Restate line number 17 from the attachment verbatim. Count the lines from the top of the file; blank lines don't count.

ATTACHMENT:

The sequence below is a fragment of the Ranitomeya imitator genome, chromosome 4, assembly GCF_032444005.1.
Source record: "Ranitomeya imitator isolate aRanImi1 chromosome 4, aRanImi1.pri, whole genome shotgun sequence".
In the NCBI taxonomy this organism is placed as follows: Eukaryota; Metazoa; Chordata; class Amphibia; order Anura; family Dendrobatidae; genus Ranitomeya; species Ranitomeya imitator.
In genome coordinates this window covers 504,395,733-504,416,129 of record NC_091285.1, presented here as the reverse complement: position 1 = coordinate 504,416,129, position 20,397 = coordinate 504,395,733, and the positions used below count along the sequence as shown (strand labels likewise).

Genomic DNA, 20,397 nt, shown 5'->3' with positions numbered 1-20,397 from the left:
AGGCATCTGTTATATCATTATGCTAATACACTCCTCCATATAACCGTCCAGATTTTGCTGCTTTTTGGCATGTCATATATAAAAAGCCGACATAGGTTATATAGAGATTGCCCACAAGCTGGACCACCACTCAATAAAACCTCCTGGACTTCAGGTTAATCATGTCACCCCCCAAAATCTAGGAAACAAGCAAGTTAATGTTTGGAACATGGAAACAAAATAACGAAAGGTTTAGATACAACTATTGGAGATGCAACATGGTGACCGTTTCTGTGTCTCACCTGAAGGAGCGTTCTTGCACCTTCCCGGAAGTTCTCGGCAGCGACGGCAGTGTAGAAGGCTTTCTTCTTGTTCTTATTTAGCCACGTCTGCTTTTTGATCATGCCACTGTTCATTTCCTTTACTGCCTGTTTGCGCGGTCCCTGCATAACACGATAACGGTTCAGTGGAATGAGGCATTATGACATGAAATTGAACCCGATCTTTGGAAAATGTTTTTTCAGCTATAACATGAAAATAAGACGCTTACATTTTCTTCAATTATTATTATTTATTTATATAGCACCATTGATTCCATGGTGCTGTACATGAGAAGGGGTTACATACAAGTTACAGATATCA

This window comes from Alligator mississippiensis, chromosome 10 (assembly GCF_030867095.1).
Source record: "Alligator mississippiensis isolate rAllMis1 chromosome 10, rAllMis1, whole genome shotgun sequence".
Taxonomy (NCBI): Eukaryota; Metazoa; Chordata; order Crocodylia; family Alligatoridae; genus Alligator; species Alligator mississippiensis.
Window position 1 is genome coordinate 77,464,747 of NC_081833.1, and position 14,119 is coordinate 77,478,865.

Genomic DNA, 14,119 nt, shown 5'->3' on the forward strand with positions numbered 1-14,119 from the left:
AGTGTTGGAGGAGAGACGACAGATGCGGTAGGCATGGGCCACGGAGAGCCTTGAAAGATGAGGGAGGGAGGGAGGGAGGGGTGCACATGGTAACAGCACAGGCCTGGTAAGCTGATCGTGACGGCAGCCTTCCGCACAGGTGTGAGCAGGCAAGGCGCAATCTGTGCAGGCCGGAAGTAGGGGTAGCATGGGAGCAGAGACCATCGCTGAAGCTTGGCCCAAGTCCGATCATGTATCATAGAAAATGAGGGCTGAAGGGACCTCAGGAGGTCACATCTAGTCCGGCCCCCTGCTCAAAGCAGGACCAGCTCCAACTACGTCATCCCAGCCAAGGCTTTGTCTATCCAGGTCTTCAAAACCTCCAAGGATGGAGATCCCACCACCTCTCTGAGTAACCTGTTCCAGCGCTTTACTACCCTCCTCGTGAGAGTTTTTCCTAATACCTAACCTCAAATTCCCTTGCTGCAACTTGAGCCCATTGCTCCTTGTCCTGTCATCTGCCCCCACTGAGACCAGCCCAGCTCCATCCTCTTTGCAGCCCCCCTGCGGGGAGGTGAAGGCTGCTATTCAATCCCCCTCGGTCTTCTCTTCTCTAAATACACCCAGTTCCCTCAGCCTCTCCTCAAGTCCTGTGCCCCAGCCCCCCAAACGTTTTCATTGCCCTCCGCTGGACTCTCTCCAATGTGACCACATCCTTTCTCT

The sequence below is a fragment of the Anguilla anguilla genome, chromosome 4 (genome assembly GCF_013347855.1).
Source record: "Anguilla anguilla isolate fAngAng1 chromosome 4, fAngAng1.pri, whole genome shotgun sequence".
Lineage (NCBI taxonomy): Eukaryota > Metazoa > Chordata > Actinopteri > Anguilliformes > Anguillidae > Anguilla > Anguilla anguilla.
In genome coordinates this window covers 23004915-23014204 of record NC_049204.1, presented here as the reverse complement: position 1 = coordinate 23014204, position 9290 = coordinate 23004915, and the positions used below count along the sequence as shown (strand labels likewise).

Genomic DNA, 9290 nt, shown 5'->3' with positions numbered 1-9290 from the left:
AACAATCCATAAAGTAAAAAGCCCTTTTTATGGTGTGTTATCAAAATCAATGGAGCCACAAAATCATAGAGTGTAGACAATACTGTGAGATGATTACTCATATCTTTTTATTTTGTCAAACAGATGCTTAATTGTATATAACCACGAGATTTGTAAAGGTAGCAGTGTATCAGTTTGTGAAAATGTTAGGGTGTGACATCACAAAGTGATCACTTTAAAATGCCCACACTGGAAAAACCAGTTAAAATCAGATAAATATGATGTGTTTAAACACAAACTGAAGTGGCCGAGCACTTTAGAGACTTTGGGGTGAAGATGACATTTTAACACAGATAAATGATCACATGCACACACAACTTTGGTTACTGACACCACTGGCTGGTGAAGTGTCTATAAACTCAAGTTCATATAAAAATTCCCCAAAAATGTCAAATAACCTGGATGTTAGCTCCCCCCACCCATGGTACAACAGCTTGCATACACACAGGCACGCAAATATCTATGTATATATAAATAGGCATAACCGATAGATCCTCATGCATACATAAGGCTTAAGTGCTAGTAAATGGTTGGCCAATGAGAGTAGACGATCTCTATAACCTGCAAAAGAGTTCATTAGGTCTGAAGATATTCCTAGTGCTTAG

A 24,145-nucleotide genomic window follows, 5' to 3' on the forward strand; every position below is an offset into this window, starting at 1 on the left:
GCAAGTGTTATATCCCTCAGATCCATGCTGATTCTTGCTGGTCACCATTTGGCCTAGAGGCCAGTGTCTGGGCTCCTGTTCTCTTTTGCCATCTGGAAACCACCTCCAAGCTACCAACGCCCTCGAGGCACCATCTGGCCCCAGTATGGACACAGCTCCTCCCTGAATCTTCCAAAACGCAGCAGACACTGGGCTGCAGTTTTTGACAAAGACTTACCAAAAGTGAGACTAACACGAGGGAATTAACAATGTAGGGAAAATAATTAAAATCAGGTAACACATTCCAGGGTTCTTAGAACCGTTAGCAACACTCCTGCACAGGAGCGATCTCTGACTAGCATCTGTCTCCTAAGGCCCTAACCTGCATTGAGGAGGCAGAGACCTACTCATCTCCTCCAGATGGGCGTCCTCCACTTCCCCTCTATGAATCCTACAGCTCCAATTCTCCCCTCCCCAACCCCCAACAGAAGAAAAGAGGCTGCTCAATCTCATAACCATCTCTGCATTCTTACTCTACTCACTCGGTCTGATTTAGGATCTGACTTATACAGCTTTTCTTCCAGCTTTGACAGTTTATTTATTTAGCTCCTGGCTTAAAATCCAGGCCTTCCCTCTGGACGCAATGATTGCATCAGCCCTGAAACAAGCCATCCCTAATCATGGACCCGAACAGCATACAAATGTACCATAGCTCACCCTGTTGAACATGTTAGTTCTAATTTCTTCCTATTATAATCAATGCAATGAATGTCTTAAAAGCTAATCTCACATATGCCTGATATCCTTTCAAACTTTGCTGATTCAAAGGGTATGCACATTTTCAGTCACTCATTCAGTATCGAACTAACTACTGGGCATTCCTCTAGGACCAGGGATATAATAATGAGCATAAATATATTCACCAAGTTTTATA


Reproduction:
Genomic DNA, 9290 nt, shown 5'->3' with positions numbered 1-9290 from the left: